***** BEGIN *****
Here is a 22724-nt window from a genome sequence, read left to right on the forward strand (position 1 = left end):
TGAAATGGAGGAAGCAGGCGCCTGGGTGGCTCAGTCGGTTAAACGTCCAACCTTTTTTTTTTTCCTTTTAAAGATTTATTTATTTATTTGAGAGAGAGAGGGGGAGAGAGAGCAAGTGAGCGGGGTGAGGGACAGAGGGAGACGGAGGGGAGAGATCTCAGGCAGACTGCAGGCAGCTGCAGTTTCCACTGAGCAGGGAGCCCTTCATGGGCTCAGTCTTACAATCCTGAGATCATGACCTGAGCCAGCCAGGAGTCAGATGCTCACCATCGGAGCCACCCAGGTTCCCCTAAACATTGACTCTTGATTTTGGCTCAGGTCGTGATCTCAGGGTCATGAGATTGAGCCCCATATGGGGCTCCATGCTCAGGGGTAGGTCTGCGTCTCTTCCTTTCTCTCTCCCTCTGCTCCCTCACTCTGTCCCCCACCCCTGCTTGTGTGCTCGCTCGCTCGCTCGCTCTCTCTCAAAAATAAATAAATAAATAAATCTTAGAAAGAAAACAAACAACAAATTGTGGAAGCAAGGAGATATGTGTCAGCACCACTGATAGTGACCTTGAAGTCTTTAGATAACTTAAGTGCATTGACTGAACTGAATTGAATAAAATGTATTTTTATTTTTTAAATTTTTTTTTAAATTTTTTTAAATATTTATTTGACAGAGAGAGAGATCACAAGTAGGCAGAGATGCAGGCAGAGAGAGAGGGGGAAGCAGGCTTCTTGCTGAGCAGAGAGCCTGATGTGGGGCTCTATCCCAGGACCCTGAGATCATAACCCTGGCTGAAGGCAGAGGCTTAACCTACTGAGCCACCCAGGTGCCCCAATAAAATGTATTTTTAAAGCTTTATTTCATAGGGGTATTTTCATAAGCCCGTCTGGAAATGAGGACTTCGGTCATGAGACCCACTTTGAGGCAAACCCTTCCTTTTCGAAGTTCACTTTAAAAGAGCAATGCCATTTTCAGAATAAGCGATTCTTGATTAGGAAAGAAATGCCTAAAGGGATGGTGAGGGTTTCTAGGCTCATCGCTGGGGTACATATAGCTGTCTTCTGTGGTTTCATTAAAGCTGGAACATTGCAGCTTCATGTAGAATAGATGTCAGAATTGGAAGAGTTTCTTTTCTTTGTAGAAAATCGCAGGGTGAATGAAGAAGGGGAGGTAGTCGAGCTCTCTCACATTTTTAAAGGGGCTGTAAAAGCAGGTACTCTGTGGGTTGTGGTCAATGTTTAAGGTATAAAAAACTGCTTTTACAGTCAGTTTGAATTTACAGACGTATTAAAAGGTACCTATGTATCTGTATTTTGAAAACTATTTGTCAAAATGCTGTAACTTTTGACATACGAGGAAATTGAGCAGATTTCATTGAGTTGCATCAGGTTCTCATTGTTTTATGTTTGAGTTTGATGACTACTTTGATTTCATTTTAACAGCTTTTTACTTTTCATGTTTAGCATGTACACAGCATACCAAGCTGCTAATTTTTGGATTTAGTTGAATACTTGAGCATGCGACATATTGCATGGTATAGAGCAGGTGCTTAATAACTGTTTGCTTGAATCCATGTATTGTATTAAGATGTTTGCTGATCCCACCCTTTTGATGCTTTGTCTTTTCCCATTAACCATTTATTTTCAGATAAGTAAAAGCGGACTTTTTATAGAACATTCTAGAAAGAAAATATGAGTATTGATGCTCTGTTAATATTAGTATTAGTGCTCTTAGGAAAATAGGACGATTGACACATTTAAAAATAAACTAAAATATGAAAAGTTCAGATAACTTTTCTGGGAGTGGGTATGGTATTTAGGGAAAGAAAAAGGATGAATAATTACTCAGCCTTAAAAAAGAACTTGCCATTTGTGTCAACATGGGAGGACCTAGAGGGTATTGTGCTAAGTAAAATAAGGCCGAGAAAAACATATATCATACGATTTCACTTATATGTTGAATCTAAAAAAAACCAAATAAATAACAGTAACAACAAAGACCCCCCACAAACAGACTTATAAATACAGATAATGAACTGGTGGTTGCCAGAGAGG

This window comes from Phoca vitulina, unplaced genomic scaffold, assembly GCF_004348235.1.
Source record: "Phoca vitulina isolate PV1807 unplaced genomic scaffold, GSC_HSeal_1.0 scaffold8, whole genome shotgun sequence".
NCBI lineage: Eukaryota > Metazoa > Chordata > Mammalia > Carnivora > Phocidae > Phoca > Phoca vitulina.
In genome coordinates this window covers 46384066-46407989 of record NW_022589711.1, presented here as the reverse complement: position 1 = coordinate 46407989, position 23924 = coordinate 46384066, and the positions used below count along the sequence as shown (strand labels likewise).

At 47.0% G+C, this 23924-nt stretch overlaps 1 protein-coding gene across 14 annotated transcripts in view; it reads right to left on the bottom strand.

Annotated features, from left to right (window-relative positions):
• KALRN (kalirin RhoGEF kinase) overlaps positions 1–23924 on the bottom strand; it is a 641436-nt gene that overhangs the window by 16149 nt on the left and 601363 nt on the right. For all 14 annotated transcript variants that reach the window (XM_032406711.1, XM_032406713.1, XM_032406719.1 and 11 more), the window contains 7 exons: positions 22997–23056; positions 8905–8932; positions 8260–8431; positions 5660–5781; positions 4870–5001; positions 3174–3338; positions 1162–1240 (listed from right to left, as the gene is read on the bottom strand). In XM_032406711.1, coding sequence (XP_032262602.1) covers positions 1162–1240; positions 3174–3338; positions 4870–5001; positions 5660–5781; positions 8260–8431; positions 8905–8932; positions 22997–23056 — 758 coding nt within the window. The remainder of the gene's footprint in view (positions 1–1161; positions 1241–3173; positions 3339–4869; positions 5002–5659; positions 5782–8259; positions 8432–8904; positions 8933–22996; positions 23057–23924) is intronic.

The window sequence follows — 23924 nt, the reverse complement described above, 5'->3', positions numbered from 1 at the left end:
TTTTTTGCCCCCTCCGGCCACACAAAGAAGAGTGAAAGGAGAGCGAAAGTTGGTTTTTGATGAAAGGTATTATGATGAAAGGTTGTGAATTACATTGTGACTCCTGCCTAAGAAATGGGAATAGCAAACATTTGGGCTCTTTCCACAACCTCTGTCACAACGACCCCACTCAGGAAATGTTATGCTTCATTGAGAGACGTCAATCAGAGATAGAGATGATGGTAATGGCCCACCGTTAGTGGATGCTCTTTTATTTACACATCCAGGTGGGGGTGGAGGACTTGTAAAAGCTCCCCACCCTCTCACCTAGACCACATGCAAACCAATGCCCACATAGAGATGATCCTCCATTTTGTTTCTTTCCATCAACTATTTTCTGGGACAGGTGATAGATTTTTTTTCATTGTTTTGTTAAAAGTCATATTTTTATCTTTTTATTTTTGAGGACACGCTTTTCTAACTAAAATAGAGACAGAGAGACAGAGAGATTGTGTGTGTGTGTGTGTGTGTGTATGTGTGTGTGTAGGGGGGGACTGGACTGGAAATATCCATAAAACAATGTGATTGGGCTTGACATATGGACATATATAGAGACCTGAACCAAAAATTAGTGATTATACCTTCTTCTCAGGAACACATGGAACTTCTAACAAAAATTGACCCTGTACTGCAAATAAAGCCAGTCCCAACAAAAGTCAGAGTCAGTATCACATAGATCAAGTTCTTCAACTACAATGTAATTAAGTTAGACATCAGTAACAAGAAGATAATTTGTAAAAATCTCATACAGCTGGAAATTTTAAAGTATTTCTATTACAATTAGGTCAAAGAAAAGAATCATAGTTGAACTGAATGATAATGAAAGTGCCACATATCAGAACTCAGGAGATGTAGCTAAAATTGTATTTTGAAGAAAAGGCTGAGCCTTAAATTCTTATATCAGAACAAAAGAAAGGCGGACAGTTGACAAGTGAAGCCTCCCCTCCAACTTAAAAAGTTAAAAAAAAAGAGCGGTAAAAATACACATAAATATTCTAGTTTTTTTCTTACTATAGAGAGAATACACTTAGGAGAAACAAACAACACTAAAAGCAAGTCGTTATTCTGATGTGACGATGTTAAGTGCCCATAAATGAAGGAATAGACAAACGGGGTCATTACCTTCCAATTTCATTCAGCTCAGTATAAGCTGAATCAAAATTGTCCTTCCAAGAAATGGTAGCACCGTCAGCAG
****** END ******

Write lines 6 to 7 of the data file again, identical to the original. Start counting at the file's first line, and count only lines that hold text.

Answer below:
In genome coordinates this window covers 46384066-46407989 of record NW_022589711.1, presented here as the reverse complement: position 1 = coordinate 46407989, position 23924 = coordinate 46384066, and the positions used below count along the sequence as shown (strand labels likewise).

At 47.0% G+C, this 23924-nt stretch overlaps 1 protein-coding gene across 14 annotated transcripts in view; it reads right to left on the bottom strand.